'Embrace Rejection': Graham Johnson on His Book of Failed Ideas
Graham Johnson and Rob Hibbert have turned one of the most unpleasant parts of creative life into a witty new title called Rejected Books. Featuring ridiculous ideas for tomes that would never see the light of day, it's a hilarious way of transforming the defeat of getting knocked back into a successful project.
Nobody likes rejection, but it's a compulsory part of life as a creative. However, this doesn't mean it can't be upcycled into winning work. Take Rejected Books by Graham Johnson and Rob Hibbert, which features 50 covers for titles that should never exist, including How To Cook With Breast Milk, DIY Glory Holes and Shit Kites.
Recently re-released with a dust jacket that emulates the style of a classic Penguin paperback, Rejected Books is the follow-up to the pair's previous title, Images You Should Not Masturbate To. "Our proposal was a Black Label Edition that came sealed in plastic," Graham tells Creative Boom. "The concept had been approved until some bean counter at Penguin expressed concern that it might 'cannibalise sales of the existing book', which was still selling well. So then, well, it got rejected."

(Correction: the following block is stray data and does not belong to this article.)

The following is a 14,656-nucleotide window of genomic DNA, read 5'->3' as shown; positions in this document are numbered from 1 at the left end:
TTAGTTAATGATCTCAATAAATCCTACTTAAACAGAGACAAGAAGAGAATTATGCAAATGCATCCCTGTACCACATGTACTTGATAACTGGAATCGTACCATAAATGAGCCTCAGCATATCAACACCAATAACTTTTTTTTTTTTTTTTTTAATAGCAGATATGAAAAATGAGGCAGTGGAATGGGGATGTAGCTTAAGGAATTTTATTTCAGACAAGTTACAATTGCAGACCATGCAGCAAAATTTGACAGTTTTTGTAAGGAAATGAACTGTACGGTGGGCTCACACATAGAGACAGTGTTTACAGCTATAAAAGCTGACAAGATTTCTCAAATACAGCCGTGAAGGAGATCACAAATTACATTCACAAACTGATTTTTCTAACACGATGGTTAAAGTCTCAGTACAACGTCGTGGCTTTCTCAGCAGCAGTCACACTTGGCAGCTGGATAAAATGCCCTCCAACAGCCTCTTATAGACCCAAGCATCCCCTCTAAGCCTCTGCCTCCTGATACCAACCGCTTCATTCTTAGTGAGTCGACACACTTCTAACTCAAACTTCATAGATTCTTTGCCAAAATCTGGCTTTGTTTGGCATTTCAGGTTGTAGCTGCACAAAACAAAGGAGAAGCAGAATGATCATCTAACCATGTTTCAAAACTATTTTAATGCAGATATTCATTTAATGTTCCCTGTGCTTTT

In an ironic quirk of life imitating art, the pair pitched several more books that didn't quite make the grade. "We joked that if we got enough rejections, maybe one day we'd be able to put out a book called 50 Books Rejected by Penguin," says Graham. "Then somehow, we landed on this as a genuine concept to pitch, and the bloody thing got approved, although the title was rejected and changed to simply Rejected Books."